In every city and town, many stakeholders share responsibility for the safety, well-being, and healthy development of young people. School districts typically take the lead on education. City parks and recreation departments and nonprofit organizations provide afterschool opportunities. Police, fire, and health departments play roles in keeping youth healthy and safe. State and county agencies often are in charge of juvenile justice and child welfare systems. Finally, a host of nonprofit and other community groups – from local United Ways and faith communities to business, civic, and neighborhood associations and youth-serving organizations – all respond in important ways to the needs of children and youth.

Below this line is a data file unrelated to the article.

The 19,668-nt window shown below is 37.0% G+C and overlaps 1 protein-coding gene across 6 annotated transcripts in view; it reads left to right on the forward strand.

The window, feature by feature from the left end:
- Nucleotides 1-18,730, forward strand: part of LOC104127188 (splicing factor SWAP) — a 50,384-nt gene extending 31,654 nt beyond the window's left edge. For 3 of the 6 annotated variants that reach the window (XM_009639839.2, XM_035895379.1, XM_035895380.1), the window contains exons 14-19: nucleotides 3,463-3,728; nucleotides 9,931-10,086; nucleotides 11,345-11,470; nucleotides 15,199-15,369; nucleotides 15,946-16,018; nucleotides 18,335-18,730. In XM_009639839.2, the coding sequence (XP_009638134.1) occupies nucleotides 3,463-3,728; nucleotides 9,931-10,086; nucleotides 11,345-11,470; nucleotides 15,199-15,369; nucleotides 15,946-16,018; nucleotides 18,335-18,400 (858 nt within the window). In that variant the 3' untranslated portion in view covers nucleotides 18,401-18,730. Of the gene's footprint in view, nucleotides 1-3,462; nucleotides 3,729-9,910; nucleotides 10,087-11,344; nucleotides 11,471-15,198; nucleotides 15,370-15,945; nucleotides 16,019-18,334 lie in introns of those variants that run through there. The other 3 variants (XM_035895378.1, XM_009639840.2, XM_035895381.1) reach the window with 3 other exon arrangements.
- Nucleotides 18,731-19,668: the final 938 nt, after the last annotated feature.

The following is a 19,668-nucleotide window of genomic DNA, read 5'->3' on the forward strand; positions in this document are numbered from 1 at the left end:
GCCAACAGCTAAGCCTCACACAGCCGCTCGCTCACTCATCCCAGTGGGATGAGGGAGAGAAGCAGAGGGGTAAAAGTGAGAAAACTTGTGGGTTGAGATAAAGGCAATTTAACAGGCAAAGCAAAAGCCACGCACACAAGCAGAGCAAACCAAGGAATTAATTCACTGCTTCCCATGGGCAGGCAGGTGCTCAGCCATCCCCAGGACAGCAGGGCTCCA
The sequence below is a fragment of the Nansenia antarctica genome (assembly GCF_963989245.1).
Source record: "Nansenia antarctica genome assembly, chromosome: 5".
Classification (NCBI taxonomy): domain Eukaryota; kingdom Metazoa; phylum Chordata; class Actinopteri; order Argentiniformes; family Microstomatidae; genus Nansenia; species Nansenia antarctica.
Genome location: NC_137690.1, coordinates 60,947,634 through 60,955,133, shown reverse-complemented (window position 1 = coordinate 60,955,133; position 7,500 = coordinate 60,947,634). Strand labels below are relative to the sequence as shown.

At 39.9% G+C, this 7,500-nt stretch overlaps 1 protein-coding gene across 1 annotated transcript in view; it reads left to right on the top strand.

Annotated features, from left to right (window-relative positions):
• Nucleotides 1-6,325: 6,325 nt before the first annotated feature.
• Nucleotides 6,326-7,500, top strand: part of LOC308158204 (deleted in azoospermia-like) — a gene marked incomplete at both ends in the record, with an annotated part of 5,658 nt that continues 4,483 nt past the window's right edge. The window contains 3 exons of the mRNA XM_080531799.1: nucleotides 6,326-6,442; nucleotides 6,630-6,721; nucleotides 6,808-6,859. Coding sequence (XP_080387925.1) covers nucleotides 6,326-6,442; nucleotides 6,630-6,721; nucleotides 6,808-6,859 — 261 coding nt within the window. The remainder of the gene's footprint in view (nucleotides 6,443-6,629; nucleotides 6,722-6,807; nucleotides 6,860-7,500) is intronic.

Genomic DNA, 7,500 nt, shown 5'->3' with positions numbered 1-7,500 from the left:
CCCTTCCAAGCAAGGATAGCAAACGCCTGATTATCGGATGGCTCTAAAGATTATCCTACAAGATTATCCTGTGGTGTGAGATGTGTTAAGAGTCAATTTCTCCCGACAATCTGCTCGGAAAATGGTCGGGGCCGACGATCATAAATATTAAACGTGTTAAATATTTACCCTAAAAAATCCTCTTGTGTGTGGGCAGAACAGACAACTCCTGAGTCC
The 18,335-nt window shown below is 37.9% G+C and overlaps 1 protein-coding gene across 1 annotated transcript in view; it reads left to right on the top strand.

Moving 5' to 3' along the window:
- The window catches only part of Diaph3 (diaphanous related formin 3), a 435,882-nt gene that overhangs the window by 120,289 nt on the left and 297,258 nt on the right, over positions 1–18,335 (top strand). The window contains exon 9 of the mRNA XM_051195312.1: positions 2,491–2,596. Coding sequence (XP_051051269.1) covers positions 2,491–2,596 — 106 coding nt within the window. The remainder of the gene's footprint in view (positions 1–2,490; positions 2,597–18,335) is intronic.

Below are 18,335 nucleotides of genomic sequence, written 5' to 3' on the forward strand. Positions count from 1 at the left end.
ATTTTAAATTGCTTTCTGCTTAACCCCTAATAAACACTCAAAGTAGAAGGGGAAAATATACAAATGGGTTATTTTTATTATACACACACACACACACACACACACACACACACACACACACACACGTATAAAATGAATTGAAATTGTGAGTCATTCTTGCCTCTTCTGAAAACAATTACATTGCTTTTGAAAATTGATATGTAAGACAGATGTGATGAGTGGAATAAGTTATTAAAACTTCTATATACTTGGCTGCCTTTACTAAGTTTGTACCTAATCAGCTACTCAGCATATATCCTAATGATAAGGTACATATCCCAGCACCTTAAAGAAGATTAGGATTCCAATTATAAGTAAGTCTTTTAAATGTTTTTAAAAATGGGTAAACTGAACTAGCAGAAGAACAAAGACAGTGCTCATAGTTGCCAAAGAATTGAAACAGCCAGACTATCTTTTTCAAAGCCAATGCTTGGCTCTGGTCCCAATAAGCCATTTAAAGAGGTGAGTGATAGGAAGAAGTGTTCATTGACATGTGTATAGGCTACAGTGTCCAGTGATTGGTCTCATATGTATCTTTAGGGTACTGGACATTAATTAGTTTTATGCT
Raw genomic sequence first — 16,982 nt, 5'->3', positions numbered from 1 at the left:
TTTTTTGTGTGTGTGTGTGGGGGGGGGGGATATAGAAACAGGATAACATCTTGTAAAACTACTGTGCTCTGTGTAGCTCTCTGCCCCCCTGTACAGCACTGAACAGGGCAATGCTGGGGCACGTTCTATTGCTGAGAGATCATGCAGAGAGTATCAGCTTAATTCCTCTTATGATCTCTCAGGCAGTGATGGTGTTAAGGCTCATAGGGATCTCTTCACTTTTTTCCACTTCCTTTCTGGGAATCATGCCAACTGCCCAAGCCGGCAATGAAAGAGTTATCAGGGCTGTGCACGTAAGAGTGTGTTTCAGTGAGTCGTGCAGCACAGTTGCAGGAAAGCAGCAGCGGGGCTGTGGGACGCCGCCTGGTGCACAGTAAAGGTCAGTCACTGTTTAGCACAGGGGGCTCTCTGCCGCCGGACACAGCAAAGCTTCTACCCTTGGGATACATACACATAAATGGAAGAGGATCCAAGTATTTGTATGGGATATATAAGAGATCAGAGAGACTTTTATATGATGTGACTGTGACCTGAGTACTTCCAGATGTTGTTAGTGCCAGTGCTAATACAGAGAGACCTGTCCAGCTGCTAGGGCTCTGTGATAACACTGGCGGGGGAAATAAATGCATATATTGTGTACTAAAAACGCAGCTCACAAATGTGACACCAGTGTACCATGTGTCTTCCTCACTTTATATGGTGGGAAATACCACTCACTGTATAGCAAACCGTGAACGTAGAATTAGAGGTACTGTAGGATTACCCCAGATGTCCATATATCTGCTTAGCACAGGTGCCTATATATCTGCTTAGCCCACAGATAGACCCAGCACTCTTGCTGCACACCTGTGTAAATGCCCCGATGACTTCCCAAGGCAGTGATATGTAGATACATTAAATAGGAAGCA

The concept of a master plan – as both a product and a process – is a familiar one to city leaders, who frequently use such plans to guide and inform land use decisions and infrastructure investments across their communities. As a product, youth master plans carry many different labels (including a children and youth agenda, city blueprint, or children’s bill of rights), but they almost always offer a vision for the future, an assessment of current resources and needs, and a road map for moving forward that seeks to ensure accountability and sustainability over time. As a process, the development of a youth master plan advances a strategy in which municipal leaders – working together with school officials, and with input from young people as well as community organizations, parents, and other residents and stakeholders – craft a comprehensive and effective agenda for children and youth.

This action kit, based on the diverse experiences of cities that have created such plans, contains advice, ideas, and city examples to help municipal and school leaders tackle this important challenge. 

Download the full Action Kit for more information.